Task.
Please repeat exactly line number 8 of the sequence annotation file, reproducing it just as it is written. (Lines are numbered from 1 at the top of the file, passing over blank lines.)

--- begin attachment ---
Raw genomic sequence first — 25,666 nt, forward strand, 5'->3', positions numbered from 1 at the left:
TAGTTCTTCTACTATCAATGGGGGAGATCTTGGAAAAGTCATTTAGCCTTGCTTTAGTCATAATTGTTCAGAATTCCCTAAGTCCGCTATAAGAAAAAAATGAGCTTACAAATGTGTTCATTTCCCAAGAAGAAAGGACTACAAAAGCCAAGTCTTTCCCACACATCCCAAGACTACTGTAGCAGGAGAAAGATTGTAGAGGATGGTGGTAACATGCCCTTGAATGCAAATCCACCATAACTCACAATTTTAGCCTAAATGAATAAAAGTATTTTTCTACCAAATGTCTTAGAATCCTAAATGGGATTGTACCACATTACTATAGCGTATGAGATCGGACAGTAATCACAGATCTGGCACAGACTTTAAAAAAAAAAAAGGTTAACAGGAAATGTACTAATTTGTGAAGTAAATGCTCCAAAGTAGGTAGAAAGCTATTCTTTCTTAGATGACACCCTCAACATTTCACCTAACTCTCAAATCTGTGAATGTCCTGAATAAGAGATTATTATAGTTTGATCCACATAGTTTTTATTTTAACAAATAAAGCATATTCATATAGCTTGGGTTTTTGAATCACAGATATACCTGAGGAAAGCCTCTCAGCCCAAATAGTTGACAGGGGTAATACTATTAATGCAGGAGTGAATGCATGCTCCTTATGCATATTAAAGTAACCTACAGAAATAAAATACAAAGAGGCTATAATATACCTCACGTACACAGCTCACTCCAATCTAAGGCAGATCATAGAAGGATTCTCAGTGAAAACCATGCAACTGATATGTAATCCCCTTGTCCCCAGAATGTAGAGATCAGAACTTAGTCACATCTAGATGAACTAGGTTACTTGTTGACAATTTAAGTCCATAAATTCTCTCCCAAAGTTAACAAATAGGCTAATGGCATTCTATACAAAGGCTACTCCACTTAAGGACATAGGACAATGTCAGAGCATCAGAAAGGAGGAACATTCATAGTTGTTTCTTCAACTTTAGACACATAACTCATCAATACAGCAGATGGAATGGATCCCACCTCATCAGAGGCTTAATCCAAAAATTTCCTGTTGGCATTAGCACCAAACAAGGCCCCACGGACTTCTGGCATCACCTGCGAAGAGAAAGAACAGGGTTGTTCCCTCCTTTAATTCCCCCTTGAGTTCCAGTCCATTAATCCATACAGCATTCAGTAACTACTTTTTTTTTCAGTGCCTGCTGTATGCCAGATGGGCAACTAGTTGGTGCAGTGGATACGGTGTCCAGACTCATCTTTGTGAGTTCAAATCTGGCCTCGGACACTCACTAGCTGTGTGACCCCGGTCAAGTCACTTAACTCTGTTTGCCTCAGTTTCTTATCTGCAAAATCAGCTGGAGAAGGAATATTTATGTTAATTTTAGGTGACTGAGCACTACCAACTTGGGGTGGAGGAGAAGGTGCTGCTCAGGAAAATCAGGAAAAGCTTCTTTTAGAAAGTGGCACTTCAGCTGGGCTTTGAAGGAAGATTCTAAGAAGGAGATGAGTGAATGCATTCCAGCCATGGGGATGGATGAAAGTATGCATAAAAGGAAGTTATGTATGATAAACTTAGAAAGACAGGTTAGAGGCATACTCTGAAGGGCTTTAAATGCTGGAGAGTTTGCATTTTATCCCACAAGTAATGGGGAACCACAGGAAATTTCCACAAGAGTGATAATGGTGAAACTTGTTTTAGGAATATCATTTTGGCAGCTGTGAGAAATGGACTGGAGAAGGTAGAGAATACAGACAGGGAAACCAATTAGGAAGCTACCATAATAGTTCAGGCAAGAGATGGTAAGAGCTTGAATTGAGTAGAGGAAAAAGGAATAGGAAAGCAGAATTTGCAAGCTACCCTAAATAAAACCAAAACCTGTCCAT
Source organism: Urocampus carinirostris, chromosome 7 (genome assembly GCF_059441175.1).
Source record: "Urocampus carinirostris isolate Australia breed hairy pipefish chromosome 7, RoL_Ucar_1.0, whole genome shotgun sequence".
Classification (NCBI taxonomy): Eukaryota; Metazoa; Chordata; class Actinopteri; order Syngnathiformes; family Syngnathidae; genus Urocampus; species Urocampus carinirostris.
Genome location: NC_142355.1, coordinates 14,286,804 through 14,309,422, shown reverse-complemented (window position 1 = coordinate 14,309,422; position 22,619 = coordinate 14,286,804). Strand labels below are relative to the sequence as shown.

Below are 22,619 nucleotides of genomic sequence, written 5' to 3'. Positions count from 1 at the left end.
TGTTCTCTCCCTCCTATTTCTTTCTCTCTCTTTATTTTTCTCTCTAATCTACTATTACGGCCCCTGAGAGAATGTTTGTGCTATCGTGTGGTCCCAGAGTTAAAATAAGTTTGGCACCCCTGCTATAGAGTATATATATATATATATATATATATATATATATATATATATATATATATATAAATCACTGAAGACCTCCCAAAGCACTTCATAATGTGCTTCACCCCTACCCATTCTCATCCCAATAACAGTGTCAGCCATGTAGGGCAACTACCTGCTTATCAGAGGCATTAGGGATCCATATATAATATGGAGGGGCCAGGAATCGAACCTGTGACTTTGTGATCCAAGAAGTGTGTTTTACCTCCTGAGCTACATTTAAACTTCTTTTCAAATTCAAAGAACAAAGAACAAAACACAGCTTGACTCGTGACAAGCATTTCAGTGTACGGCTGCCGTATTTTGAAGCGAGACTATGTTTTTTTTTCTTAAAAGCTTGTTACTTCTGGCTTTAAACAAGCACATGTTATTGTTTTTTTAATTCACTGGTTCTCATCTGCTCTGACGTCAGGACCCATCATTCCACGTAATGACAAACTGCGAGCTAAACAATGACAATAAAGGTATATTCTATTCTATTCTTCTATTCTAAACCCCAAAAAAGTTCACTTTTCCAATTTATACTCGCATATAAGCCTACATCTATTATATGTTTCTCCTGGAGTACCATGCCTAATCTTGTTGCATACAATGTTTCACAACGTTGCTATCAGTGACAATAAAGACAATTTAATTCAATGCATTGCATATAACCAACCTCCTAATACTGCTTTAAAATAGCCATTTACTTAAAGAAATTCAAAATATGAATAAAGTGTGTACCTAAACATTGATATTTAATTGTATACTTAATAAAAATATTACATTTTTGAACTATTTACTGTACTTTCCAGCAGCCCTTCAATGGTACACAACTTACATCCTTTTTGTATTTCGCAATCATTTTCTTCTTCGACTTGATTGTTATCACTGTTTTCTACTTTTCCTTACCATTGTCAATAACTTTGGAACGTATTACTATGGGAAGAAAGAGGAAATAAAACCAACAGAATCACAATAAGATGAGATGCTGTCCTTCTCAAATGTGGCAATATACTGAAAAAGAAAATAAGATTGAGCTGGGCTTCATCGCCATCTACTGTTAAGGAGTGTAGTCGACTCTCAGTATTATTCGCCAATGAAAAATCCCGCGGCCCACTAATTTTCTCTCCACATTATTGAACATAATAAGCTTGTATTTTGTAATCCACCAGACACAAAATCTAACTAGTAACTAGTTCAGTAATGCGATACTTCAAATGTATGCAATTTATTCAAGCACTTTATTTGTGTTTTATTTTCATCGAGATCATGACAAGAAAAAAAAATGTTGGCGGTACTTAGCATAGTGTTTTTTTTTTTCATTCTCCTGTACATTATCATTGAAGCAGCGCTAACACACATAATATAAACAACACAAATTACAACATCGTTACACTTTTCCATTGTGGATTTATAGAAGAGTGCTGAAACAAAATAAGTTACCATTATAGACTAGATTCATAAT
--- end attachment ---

TGTTCTCTCCCTCCTATTTCTTTCTCTCTCTTTATTTTTCTCTCTAATCTACTATTACGGCCCCTGAGAGAATGTTTGTGCTATCGTGTGGTCCCAGAGTTAAAATAAGTTTGGCACCCCTGCTATAGAGTATATATATATATATATATATATATATATATATATATATATATATATATATAAATCACTGAAGACCTCCCAAAGCACTTCATAATGTGCTTCACCCCTACCCATTCTCATCCCAATAACAGTGTCAGCCATGTAGGGCAACTACCTGCTTATCAGAGGCATTAGGGATCCATATATAATATGGAGGGGCCAGGAATCGAACCTGTGACTTTGTGATCCAAGAAGTGTGTTTTACCTCCTGAGCTACATTTAAACTTCTTTTCAAATTCAAAGAACAAAGAACAAAACACAGCTTGACTCGTGACAAGCATTTCAGTGTACGGCTGCCGTATTTTGAAGCGAGACTATGTTTTTTTTTCTTAAAAGCTTGTTACTTCTGGCTTTAAACAAGCACATGTTATTGTTTTTTTAATTCACTGGTTCTCATCTGCTCTGACGTCAGGACCCATCATTCCACGTAATGACAAACTGCGAGCTAAACAATGACAATAAAGGTATATTCTATTCTATTCTTCTATTCTAAACCCCAAAAAAGTTCACTTTTCCAATTTATACTCGCATATAAGCCTACATCTATTATATGTTTCTCCTGGAGTACCATGCCTAATCTTGTTGCATACAATGTTTCACAACGTTGCTATCAGTGACAATAAAGACAATTTAATTCAATGCATTGCATATAACCAACCTCCTAATACTGCTTTAAAATAGCCATTTACTTAAAGAAATTCAAAATATGAATAAAGTGTGTACCTAAACATTGATATTTAATTGTATACTTAATAAAAATATTACATTTTTGAACTATTTACTGTACTTTCCAGCAGCCCTTCAATGGTACACAACTTACATCCTTTTTGTATTTCGCAATCATTTTCTTCTTCGACTTGATTGTTATCACTGTTTTCTACTTTTCCTTACCATTGTCAATAACTTTGGAACGTATTACTATGGGAAGAAAGAGGAAATAAAACCAACAGAATCACAATAAGATGAGATGCTGTCCTTCTCAAATGTGGCAATATACTGAAAAAGAAAATAAGATTGAGCTGGGCTTCATCGCCATCTACTGTTAAGGAGTGTAGTCGACTCTCAGTATTATTCGCCAATGAAAAATCCCGCGGCCCACTAATTTTCTCTCCACATTATTGAACATAATAAGCTTGTATTTTGTAATCCACCAGACACAAAATCTAACTAGTAACTAGTTCAGTAATGCGATACTTCAAATGTATGCAATTTATTCAAGCACTTTATTTGTGTTTTATTTTCATCGAGATCATGACAAGAAAAAAAAATGTTGGCGGTACTTAGCATAGTGTTTTTTTTTTTCATTCTCCTGTACATTATCATTGAAGCAGCGCTAACACACATAATATAAACAACACAAATTACAACATCGTTACACTTTTCCATTGTGGATTTATAGAAGAGTGCTGAAACAAAATAAGTTACCATTATAGACTAGATTCATAAT